Community action group People Unite Surry Hills (PUSH) is hopeful that the light rail subsurface plan proposed by local Surry Hills engineers has enough merit to be supported by the State Government.
“The engineer is touching base with the government this week,” said Venietta Slama-Powell, Director of PUSH. “They are reassuring us that they are giving [the plan] genuine consideration and review. We are expecting more feedback this or next week.”
The alternative plan – which PUSH calls the ‘Get It Right’ plan – runs under the road, from the corner of Driver’s Triangle, going under it, along Fitzroy and Foveaux Streets, to Central Station.
Ms Slama-Powell argued that the government’s current light rail plan, which goes via Devonshire St, has serious shortcomings from a technical and social perspective.
“There are a lot of issues with the government’s route,” she said. “From an engineering point of view, it’s not a sound engineering plan. You are looking at pushing Australia’s biggest trams up a very narrow street that is not an existing traffic corridor.
“There are a lot of residents, who only have one-way access to their property, so how do they get to their property? People with disabilities who rely on taxis to come to their house won’t be able to have that.”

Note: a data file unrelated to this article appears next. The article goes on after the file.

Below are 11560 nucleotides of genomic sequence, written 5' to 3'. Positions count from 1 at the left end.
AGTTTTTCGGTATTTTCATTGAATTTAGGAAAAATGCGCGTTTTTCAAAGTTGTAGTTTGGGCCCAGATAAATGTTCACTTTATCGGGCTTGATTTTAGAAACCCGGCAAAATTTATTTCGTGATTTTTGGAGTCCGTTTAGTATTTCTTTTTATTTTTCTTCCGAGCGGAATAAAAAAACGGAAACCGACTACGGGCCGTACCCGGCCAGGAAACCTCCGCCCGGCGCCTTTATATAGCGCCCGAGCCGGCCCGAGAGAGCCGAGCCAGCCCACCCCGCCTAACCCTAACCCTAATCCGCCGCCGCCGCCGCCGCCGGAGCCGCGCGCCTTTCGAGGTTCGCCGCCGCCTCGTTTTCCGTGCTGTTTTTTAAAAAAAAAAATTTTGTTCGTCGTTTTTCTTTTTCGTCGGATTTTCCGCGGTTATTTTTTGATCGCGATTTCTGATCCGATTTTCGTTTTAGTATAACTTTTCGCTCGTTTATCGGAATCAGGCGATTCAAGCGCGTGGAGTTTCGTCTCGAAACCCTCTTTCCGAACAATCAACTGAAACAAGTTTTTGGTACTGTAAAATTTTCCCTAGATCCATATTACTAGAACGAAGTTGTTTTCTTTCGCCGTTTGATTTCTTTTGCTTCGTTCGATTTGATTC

Along with technical and social drawbacks, Ms Slama-Powell argued that the government’s plan lacks contextual foresight and might prove to be a risk to people’s lives, if implemented.
“We have emergency services up and down Devonshire St all the time,” she said. “There are always people who are just wandering along the road, but also the elderly people who need access to emergency services. Again, their life is very much threatened.”
Furthermore, Ms Slama-Powell claimed that rather than being a hindrance, the alternative plan is actually better suited to the government’s objectives.
“Really importantly, for the Key Performance Indicators (KPIs) for the government, [Surry Hills] is the spine of the network,” she said. “The spine of the network does not work along Devonshire St because it’s not future proof. It only allows for two tracks so it can never expand, unlike the Foveaux subsurface [plan].
“What we are suggesting is to make it a better delivery of the KPIs, which is the most direct route between Central and [the] stadium.”
But Gavin Gatenby, Convenor of public transport lobby group EcoTransit, disagreed with the PUSH stance and said he supported the State Government’s current planned route, up Devonshire St.
“Devonshire St is the natural, logical and most direct route,” said Mr Gantenby.
“The PUSH people complain about 45-metre trams in a street that’s supposedly too narrow, but it would raise no eyebrows whatsoever in Europe,” he said.
The State Government is yet to release final, detailed plans of the route through Surry Hills and has not confirmed its intentions towards the PUSH plan.
By Virat Nehru